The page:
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Cloud vs Hosting: What is Driving Your Deployment Decisions?

Posted On: May 17, 2016

Topic: Multi-Cloud

CloudvsHosting_Blog shutterstock_66136294-4.jpg Before the cloud, choosing where to deploy an application was a straightforward process. You made sure the necessary hardware was available in your on premises data center, allocated storage space, and then installed and booted up the application.

Today's choices are much more complex. Organizations can choose to deploy to public, private or hybrid clouds through an on premises, fully hosted or colocated data center – or some combination of them all. The drivers that lead organizations to choose the best model are evaluated on a case-by-case basis, while keeping in mind the overall business strategy. Security concerns and cost concerns often top the list, but consideration for how to manage the application workloads effectively should not be overlooked.

Fit the Environment to the Workload

As Gartner points out, the public cloud isn't always the right choice for application deployments. Factors such as location, agility and modern vs. legacy applications all play into the final decision. Different applications will have different workload requirements which play a part in the overall deployment decision. The environment chosen must satisfy load and performance requirements, along with any compliance and data security mandates. Your applications may also have a requirement for low latency or to rapidly scale in and out to handle spikes in demand.

Few if any organizations will completely migrate to a pure public cloud scenario.  What is more likely is that you will have a mix of environments to suit your variety of needs. It’s wise to choose the cloud environment that is the best fit for your organization now, making sure that you have thought through integration and migration issues while remaining agile to changes and future growth requirements.

  • On Premises
    On-premise deployments provide a controlled environment for the security of your most sensitive data, but a requirement to quickly scale demand would add extra hardware and bandwidth expenditures.  Redundancy is also required to satisfy failover and disaster recovery needs furthering the upfront cash outlay. This potentially unused hardware to anticipate the “just in case” scenarios and the costs to administer the applications and manage the hardware can be cost prohibitive causing organizations to sacrifice their data security.
  • Hosting
    Hosting is appropriate for relatively small workloads that don't require scalability and can run in a low-cost, commodity hardware environment.
  • Public Cloud
    Public cloud providers are great at meeting scalability requirements while you only pay for what you need when you need it. The downside to this is that it is a standard offering, and that it often times doesn’t offer the flexibility to adapt to special circumstances that deviate from the norm. Applications that require highly-elastic capacity are most appropriate for this environment.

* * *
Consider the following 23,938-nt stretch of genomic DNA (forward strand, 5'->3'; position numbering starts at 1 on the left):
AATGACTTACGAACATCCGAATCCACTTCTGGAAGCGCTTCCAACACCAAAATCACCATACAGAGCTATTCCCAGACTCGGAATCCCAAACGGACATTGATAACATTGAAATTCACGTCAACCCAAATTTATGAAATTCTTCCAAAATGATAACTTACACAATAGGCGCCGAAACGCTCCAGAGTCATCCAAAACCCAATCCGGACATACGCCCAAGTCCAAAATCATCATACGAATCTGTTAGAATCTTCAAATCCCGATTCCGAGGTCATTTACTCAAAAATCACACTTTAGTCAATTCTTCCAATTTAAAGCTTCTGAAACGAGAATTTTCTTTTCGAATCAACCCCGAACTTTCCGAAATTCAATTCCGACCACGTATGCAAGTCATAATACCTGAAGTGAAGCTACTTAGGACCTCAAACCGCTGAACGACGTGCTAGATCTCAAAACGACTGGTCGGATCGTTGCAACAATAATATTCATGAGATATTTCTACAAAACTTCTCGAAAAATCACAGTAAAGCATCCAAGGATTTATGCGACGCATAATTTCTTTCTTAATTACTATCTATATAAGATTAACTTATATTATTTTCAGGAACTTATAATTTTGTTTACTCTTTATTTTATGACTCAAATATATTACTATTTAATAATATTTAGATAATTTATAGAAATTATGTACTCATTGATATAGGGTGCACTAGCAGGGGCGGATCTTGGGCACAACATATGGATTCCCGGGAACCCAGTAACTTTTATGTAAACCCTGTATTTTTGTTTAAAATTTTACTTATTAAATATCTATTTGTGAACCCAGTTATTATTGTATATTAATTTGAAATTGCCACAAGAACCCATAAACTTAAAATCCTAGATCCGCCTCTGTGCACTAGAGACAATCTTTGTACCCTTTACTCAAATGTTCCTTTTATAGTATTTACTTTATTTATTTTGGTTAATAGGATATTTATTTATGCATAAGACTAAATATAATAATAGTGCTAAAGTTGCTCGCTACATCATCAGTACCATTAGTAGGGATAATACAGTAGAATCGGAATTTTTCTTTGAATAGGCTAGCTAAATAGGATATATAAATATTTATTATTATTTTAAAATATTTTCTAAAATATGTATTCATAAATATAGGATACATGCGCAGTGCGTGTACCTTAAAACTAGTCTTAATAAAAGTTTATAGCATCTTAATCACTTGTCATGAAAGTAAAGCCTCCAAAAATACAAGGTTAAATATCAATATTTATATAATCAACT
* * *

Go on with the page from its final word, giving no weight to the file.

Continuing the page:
• Private Cloud
    By industry analysts IDC’s definition, “private cloud services are shared within a single enterprise or an extended enterprise, with restrictions on access and level of resource dedication, and are defined/controlled by the enterprise, featuring a level of control beyond what is available in public cloud offerings. Private clouds can be onsite or offsite and can be managed by a third party or by in-house staff.” Private cloud offers on-demand scalability with dedicated hardware allowing an enterprise to take advantage of the cloud, yet maintain a high level of security.
  • Hybrid Cloud
    A hybrid cloud allows organizations to operate in a mixed deployment architecture. Applications can be matched to the environment best suited for their needs, and workloads can move between environments depending on business concerns such as testing and disaster recovery requirements. Hybrid cloud is well suited for organizations to use the public cloud for applications that experience spikes in demand and a private cloud for those applications that have mandates for either security or compliance.
  • Colocation
    Colocation is ideal for organizations who need a single tenant structure but would like to take advantage of the cost economies of off-site hosting by reducing capital expenditures. Colocation provides all the benefits of hosted environments while allowing organizations to meet disaster recovery, security and compliance demands.

Right App, Right Cloud, Right Time

A thorough analysis of all the factors in your business and application portfolio will lead to the deployment of the right app, in the right cloud, at the right time.

At OneNeck® IT Solutions, our commitment is to be an expert provider of hybrid IT solutions tailored for mid-market and enterprise companies and to provide high-touch customer service. Through a single point of accountability, OneNeck offers end-to-end enterprise-class IT solutions including cloud and hosting, managed services, ERP application management, professional services, IT hardware and top tier data centers.

Through our hybrid cloud assessment, we apply a holistic approach to building a hybrid strategy by understanding what applications you currently have, what applications you will need in the future, and how hybrid cloud can serve your overall business strategy.  Contact us for more information or to schedule a cloud assessment.